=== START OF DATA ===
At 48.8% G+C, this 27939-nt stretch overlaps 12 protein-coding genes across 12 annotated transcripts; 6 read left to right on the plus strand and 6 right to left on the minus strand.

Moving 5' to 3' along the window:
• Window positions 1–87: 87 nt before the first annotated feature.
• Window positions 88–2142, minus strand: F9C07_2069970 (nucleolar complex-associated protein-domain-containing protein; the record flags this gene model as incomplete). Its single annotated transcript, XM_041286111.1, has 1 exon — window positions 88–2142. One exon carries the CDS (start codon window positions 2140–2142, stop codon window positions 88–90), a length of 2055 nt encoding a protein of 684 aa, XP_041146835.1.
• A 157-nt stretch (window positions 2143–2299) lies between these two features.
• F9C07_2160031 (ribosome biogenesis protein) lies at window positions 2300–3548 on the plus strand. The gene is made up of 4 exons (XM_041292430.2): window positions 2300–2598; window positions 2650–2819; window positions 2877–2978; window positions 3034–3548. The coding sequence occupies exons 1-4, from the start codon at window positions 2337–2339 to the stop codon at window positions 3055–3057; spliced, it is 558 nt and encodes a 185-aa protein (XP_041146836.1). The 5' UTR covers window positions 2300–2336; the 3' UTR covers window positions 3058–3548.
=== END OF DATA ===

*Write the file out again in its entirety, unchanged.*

At 48.8% G+C, this 27939-nt stretch overlaps 12 protein-coding genes across 12 annotated transcripts; 6 read left to right on the plus strand and 6 right to left on the minus strand.

Moving 5' to 3' along the window:
• Window positions 1–87: 87 nt before the first annotated feature.
• Window positions 88–2142, minus strand: F9C07_2069970 (nucleolar complex-associated protein-domain-containing protein; the record flags this gene model as incomplete). Its single annotated transcript, XM_041286111.1, has 1 exon — window positions 88–2142. One exon carries the CDS (start codon window positions 2140–2142, stop codon window positions 88–90), a length of 2055 nt encoding a protein of 684 aa, XP_041146835.1.
• A 157-nt stretch (window positions 2143–2299) lies between these two features.
• F9C07_2160031 (ribosome biogenesis protein) lies at window positions 2300–3548 on the plus strand. The gene is made up of 4 exons (XM_041292430.2): window positions 2300–2598; window positions 2650–2819; window positions 2877–2978; window positions 3034–3548. The coding sequence occupies exons 1-4, from the start codon at window positions 2337–2339 to the stop codon at window positions 3055–3057; spliced, it is 558 nt and encodes a 185-aa protein (XP_041146836.1). The 5' UTR covers window positions 2300–2336; the 3' UTR covers window positions 3058–3548.